Sometimes I worry that words will dry up. Evaporate like mirages from asphalt. Make me realize that the soft "e" wasn't really there, even if it did look wet. And it's not just words either. Important things too, like sour-patch kids, Woodie Guthrie records, and grace. I was thinking of explaining myself in a song, thinking maybe I could write the next big great important work of art like The Sun Also Rises or Janet Jackson's Rhythm Nation. Even at thirty-three I feel like I still have unrealized delusions of grandeur. Maybe we all do. After all, thirty-three is sort of the prime of life. Jesus redeemed the universe at thirty-three, "united all things to himself." So I picked up my guitar, tuned it to standard--sometimes I drop the D strings, you see--tried to squeak out a mustard seed of faith. But "the lines of my earth," and all of that. Matt Slocum had some things right, I think.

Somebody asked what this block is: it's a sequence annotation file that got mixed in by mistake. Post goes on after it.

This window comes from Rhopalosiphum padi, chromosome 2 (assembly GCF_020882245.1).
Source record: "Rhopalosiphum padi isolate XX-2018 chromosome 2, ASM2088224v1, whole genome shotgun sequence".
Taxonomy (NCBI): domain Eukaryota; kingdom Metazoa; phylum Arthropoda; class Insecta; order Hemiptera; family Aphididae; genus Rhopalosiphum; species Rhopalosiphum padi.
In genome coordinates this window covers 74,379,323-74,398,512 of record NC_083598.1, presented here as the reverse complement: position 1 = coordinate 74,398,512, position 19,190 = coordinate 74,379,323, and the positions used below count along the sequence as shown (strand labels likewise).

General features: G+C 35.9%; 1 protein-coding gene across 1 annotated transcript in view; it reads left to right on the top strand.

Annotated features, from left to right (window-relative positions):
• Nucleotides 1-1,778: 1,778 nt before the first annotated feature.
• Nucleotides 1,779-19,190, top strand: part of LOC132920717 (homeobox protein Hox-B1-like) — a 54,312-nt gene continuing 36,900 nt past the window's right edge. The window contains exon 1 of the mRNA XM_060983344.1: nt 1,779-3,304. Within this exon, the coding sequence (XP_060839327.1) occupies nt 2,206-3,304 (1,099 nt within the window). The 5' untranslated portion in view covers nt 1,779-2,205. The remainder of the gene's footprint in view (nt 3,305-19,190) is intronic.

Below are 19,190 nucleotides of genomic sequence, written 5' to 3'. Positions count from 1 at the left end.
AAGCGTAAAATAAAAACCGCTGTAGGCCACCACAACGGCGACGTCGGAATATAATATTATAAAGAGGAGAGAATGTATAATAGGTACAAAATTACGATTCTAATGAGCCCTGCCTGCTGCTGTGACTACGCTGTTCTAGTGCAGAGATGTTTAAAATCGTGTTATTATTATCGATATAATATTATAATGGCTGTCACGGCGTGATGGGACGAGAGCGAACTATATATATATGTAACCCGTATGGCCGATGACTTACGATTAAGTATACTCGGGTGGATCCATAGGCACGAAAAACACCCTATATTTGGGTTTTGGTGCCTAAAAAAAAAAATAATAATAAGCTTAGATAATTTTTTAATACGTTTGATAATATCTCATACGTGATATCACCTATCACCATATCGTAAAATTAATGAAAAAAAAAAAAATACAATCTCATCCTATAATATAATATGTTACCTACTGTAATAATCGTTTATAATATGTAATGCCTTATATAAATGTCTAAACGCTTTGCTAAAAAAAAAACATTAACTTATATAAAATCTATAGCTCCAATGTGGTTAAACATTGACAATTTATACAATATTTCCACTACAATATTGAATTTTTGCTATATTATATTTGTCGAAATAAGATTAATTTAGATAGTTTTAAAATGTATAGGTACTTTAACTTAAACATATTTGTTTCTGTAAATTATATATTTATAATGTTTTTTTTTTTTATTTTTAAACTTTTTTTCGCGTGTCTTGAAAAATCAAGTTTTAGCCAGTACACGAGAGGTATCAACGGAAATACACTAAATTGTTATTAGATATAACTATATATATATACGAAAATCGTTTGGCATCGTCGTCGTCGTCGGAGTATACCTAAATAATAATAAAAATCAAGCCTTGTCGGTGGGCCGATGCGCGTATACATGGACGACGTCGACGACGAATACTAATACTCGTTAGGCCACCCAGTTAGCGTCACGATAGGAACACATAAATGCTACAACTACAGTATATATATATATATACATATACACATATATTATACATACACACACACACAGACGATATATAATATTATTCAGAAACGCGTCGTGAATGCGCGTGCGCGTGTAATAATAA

There was this girl on Twitter today, and no, I don't follow her (yet). I saw her profile. She is "addicted to the process of creativity." That's what she said, anyway. I'm not really sure what that means, to be addicted to a process and all, but I'm pretty sure that there is a twelve step program for that. It probably meets at your local church or community center. Maybe just in front of your television. Addictions are mirages, too. At least, a priest told me that one time.
There are people I'd like to see soon. Like the folks that live one town north of me. Or the lady in the Buddy Wakefield poem, the one who works at the gas station. They're good people, even if a bit broken. They remind me of Scripture both directly and indirectly. They are evidence of that which cannot dissipate, he whom is the catalyst for all and is in all.
When you pointed me to Colossians today, you pointed me to water. And it was real.